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That dreadful day in September

by Greg Belfrage

As I was preparing yesterday for this morning's radio show, I wasn't planning on spending much time discussing the anniversary of the 9/11 attacks.  As you know, Syria has been dominating the national conversation.  I was fully prepared to spend most of this morning discussing President Obama's address to the nation last night.

However, something happened that changed my mind.

I read a story early this morning about a Wisconsin golf course offering a '$9.11' discount special.  It deeply saddens me that any American would find this to be an appropriate way to commemorate the greatest terrorist attack in America's history.  It's as if they are saying, "Hey, we know 3000 people died 12 years ago. Honor them with a great price on golf!" 

Many are justifiably angry about the golf course promotion. However, I just find it to be incredibly callous and sad. It illustrates clearly how some have forgotten the events of 9/11.

Americans cannot and must not forget what happened that day. Too many civilians and soldiers gave their lives that day and in the years that followed. We have paid too high a price to ever forget.

In past years, I've braced myself against the onslaught of deep emotions evoked by memories of 9/11. As you can imagine, its difficult to host a radio show when you feel overwhelmed by sorrow and grief. I don't know why, but I didn't do that this year. 

Perhaps, in the back of my mind, I thought I was over those feelings. However, as I played a brief montage this morning of news and audio clips from September 11, 2001...the sickening feelings of that day came rushing back with incredible force.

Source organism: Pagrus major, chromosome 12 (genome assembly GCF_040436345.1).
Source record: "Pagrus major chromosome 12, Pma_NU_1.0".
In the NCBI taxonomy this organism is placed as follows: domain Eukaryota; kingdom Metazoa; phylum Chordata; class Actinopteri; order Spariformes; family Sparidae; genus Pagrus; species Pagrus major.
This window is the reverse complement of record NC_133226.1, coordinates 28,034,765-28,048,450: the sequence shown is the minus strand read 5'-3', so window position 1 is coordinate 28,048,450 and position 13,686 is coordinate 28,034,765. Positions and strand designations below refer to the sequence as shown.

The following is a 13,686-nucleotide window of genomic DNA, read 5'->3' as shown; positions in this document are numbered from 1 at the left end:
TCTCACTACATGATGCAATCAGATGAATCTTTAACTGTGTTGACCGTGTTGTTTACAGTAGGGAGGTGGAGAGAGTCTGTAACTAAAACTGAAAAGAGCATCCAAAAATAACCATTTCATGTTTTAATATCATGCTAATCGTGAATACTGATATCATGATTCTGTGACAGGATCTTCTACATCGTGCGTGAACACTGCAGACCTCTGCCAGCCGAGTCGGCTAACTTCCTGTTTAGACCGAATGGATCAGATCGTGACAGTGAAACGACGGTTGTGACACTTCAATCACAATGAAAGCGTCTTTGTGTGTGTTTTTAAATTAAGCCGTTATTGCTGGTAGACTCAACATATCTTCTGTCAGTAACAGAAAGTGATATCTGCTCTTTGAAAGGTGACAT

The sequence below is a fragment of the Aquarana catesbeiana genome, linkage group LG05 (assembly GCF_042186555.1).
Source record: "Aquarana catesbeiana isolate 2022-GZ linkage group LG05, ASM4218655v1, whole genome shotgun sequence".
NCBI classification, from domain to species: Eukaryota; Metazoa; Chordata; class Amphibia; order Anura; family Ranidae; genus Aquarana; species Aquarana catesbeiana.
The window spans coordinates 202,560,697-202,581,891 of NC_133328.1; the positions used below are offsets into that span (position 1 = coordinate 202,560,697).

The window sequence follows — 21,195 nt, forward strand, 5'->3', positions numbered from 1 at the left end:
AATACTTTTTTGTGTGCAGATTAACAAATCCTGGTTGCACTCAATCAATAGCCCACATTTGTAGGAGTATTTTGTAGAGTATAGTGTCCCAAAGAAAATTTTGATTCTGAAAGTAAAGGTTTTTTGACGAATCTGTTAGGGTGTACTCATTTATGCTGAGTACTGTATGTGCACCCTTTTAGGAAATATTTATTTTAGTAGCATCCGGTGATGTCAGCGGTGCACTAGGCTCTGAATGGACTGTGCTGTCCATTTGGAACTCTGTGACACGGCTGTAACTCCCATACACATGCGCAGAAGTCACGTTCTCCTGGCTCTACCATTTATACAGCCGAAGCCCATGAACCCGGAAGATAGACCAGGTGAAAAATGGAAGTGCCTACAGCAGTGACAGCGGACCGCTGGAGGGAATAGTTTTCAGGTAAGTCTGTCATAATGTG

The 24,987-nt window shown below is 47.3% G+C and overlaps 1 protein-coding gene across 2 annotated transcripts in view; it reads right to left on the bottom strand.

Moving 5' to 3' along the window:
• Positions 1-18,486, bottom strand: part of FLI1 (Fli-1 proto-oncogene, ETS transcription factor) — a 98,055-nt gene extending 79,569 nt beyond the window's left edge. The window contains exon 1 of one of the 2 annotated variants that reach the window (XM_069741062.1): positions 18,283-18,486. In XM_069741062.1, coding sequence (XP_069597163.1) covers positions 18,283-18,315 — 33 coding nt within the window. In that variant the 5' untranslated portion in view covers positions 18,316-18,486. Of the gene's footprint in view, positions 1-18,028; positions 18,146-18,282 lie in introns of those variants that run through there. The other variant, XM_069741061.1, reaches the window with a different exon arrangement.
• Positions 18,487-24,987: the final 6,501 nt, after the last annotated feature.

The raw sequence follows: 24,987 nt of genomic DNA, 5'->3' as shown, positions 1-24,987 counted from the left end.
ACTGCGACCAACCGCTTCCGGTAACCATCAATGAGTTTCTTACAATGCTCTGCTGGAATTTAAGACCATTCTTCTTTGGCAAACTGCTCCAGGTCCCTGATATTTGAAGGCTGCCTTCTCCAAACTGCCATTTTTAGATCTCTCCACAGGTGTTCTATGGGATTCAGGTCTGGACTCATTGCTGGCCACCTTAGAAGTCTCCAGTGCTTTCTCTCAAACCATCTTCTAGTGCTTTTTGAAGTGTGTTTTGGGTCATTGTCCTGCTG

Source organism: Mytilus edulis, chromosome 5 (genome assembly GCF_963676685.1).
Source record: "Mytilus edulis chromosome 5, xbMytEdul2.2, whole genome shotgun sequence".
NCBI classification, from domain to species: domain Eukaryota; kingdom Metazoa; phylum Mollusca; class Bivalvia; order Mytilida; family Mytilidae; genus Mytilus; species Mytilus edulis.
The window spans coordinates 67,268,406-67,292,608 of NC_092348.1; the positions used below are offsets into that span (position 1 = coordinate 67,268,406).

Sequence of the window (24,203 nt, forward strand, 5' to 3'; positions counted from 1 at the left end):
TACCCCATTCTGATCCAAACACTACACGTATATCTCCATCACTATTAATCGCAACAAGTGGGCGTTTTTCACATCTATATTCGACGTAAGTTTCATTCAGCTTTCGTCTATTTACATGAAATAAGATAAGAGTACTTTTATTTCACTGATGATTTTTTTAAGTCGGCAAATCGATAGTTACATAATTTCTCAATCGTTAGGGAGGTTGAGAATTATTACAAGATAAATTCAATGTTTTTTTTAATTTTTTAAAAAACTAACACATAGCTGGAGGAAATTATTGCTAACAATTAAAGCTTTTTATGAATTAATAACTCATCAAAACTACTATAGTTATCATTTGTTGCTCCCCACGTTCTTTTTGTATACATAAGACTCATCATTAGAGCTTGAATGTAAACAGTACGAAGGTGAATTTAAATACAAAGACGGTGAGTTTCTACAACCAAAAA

Despair. That's what I remember most from 9/11.  A deep, sickening despair such as I have never known in my life. 

Fear. On the faces of my wife, the faces of my young children. My own fear at what must surely lie ahead. War had been waged on our shores. Now we would have to take to the war to our enemies. I imagine Americans must have felt much the same on December 7, 1941 following the attack on Pearl Harbor. I looked at my 4-year old son and wept for the boys I knew were sure to lose their lives in the months ahead.

Violated. Someone had just broken into America's house and murdered thousands of civilians without notice. I felt a very personal sense of loss and violation.

End of Innocence. 9/11 was the day everything changed. I've never looked at the world in the same way since.

Those were the feelings of 9/11. However, there were many other feelings in the days and weeks that followed.

Anger. An overwhelming, powerful anger directed at those who would dare carry out such an atrocity.

Resolve. A commitment to confronting and defeating America's enemies, as well as any others who would threaten the safety and liberty of Americans.

Patriotism. I'm a veteran and have always had a very strong love of country. The events of 9/11 only deepened my love and appreciation for America the Beautiful. Flags were everywhere in the wake of the attacks.

Faith. My trust in God has never been stronger than it was in the weeks following 9/11. Churches saw record attendances.

Here we are...twelve years later. The churches are mostly empty. Many flags are gathering dust on shelves in the garage. America is more divided than ever. And golf courses are offering discount specials to commemorate a terrorist attack.

However, the tears are still spilling down my face. I view 9/11 much like the death of a loved one. You never get over it. You just learn to live with it. 

And I won't forget. I'll never forget that dreadful day in September.

Greg Belfrage is heard mornings 6am-9am on KELO Newstalk 1320 AM / 107.9 FM. Greg can be contacted at greg.belfrage@mwcradio.com. You can also follow him on Facebook and Twitter.